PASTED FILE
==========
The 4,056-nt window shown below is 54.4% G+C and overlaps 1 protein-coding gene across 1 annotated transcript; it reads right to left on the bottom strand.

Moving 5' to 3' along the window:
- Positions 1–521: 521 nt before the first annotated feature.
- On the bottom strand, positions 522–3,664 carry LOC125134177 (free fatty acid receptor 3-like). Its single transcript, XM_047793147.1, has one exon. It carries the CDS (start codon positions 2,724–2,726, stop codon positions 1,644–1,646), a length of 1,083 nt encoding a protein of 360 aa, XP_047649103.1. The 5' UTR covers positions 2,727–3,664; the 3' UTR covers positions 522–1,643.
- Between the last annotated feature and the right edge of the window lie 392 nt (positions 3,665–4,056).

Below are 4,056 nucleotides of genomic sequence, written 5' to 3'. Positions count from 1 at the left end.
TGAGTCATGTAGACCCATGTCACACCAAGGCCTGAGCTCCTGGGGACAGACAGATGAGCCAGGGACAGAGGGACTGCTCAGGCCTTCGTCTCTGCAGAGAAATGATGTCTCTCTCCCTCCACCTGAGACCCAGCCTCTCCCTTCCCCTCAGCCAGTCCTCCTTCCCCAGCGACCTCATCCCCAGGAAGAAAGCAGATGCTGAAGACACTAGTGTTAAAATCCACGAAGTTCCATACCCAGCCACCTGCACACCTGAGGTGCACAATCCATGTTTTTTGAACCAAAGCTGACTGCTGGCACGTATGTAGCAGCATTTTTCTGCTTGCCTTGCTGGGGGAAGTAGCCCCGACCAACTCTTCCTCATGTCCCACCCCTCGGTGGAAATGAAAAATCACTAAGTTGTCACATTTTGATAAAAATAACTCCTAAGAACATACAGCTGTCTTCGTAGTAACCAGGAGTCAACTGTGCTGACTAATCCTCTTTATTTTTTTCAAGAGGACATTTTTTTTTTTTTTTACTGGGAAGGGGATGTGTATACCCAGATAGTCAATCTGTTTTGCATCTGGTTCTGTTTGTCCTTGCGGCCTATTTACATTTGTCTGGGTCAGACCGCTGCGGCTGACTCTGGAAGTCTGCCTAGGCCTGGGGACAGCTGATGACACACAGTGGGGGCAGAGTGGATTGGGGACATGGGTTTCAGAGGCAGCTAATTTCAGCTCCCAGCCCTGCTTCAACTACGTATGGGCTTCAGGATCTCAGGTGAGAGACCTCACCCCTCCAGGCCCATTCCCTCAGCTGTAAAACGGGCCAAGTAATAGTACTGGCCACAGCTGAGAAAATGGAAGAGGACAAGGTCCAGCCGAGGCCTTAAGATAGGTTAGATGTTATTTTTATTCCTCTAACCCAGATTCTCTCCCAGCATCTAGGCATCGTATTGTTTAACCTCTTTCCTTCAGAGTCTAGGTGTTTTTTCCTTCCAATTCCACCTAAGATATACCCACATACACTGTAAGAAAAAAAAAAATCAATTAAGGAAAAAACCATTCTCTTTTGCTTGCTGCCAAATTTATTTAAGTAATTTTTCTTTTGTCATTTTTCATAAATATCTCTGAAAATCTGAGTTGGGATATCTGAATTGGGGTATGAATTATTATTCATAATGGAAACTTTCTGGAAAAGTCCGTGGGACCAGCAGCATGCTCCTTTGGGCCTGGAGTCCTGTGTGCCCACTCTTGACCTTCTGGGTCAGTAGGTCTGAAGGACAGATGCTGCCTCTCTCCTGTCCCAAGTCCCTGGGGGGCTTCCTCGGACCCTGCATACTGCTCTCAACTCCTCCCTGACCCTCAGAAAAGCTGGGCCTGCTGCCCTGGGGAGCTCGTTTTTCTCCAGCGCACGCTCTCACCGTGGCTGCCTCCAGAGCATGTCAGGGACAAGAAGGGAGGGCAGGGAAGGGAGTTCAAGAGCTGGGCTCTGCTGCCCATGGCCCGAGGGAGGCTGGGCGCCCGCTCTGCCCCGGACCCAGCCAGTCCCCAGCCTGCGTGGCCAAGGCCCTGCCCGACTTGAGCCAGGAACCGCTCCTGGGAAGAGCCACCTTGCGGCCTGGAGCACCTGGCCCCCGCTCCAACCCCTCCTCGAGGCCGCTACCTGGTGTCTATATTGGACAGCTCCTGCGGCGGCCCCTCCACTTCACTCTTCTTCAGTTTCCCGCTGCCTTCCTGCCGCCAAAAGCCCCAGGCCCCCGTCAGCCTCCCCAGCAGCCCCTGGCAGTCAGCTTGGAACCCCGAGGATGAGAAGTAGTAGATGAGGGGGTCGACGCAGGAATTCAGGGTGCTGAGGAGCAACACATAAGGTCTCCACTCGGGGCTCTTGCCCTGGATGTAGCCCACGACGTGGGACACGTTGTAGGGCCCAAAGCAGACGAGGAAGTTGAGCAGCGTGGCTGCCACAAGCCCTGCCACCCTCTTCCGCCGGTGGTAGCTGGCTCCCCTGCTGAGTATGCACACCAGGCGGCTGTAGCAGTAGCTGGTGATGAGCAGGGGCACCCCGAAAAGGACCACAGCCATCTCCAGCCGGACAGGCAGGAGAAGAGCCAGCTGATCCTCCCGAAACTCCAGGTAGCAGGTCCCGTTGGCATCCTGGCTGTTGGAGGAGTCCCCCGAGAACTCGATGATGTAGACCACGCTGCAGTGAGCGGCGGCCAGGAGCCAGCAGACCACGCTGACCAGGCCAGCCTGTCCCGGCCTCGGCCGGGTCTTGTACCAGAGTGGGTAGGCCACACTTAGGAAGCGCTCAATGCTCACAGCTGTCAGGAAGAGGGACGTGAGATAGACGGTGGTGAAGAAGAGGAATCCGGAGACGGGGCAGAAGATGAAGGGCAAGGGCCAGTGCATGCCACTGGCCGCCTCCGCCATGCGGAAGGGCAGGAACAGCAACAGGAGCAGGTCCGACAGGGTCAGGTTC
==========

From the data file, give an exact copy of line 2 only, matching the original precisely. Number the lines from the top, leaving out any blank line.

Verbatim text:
Moving 5' to 3' along the window: